Toomey & transportation
I'm really concerned about U.S. Sen. Pat Toomey's votes and his July 29 vote on the transportation bill dealing with the Highway Trust Fund did not ease my concerns. He was one of 18 senators who voted against a bill that would help improve our highways and bridges and fund other safety projects.
Toomey has voted against every transportation bill put before him as a senator. Notably, after he voted against a transportation bill in 2013 that included $550 million in Department of Transportation national infrastructure investments and $500 million for bridges in critical corridors, he actually bragged about it.
“We did something constructive today ... . I told you we'd kill it, and we did,” Toomey said, his words carried by a tea party group's live online stream.
Toomey has blocked all the transportation bills at a time when the nation's bridges are in terrible condition. In fact, there are more than 60,000 structurally deficient bridges across the country and Pennsylvania leads the list with over 5,200 bridges in need of repair.
I don't understand why he would block bills that help protect our nation from hazardous infrastructure, yet at the same time spur economic growth and employment that would aid in the resurgence of the middle class.
It doesn't make any sense to me.
Clarification: The letter above did not mention that U.S. Sen. Pat Toomey, R-Pa., voted for the final version of the Highway Trust Fund bill passed by the House on July 30 and the Senate on July 31.
TribLive commenting policy
You are solely responsible for your comments and by using TribLive.com you agree to our Terms of Service.
We moderate comments. Our goal is to provide substantive commentary for a general readership. By screening submissions, we provide a space where readers can share intelligent and informed commentary that enhances the quality of our news and information.
While most comments will be posted if they are on-topic and not abusive, moderating decisions are subjective. We will make them as carefully and consistently as we can. Because of the volume of reader comments, we cannot review individual moderation decisions with readers.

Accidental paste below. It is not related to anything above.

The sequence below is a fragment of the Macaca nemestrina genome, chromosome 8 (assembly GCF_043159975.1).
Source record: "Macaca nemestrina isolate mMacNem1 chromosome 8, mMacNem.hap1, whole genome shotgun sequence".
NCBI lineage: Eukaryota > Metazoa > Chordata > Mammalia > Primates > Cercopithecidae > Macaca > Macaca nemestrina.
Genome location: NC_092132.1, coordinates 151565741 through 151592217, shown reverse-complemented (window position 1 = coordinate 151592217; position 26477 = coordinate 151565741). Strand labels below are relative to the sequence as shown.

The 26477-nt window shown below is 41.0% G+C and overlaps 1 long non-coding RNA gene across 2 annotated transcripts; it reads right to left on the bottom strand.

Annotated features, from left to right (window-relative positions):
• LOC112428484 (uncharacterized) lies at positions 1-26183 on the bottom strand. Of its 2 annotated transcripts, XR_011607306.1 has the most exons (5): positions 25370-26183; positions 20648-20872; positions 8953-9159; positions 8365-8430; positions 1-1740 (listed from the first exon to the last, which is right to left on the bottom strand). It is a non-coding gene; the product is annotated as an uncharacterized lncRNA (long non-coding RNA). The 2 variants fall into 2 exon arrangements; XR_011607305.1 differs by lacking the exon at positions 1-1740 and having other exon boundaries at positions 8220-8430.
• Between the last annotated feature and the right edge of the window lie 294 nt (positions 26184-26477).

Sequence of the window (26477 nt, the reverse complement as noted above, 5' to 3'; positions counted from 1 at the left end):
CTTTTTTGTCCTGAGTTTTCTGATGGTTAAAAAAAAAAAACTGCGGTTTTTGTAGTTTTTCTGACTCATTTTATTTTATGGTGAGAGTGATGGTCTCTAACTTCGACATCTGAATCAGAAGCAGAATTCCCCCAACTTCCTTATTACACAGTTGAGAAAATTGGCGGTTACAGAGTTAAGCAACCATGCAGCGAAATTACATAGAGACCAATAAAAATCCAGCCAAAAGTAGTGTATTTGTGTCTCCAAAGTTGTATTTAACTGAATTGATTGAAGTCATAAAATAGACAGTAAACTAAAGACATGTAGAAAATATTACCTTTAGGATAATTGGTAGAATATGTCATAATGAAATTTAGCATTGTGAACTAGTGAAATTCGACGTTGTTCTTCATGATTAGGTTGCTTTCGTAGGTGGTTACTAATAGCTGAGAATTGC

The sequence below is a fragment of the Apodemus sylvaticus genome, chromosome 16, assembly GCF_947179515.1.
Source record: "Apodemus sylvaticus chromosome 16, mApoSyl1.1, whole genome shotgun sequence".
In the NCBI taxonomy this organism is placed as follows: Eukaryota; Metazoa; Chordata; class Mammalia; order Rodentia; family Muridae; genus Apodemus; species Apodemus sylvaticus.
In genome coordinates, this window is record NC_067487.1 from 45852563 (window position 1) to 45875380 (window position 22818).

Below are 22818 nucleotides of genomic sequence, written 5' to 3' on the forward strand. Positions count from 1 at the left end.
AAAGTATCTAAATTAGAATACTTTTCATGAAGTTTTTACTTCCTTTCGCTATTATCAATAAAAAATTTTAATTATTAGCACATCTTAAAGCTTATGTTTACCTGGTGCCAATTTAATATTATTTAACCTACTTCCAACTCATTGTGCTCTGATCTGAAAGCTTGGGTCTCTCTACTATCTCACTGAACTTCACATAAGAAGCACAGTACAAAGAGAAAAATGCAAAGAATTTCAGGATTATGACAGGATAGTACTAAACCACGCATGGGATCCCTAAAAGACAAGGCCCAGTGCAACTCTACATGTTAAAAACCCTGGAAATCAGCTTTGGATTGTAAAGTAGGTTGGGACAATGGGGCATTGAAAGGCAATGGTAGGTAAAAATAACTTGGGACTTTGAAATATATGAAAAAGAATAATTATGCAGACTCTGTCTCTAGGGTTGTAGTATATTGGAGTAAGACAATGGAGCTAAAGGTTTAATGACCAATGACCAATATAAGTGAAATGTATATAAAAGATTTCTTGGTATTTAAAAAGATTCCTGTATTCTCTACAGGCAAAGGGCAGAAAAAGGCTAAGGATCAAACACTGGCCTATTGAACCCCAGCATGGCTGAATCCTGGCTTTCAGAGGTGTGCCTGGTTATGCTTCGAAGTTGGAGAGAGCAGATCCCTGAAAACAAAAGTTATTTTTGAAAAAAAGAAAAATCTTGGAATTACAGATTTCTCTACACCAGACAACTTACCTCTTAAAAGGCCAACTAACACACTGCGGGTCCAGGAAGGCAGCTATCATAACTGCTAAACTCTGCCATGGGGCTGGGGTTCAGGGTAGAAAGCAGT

We value thoughtful comments representing a range of views that make their point quickly and politely. We make an effort to protect discussions from repeated comments â either by the same reader or different readers.
We follow the same standards for taste as the daily newspaper. A few things we won't tolerate: personal attacks, obscenity, vulgarity, profanity (including expletives and letters followed by dashes), commercial promotion, impersonations, incoherence, proselytizing and SHOUTING. Don't include URLs to Web sites.
We do not edit comments. They are either approved or deleted. We reserve the right to edit a comment that is quoted or excerpted in an article. In this case, we may fix spelling and punctuation.
We welcome strong opinions and criticism of our work, but we don't want comments to become bogged down with discussions of our policies and we will moderate accordingly.
We appreciate it when readers and people quoted in articles or blog posts point out errors of fact or emphasis and will investigate all assertions. But these suggestions should be sent via e-mail. To avoid distracting other readers, we won't publish comments that suggest a correction. Instead, corrections will be made in a blog post or in an article.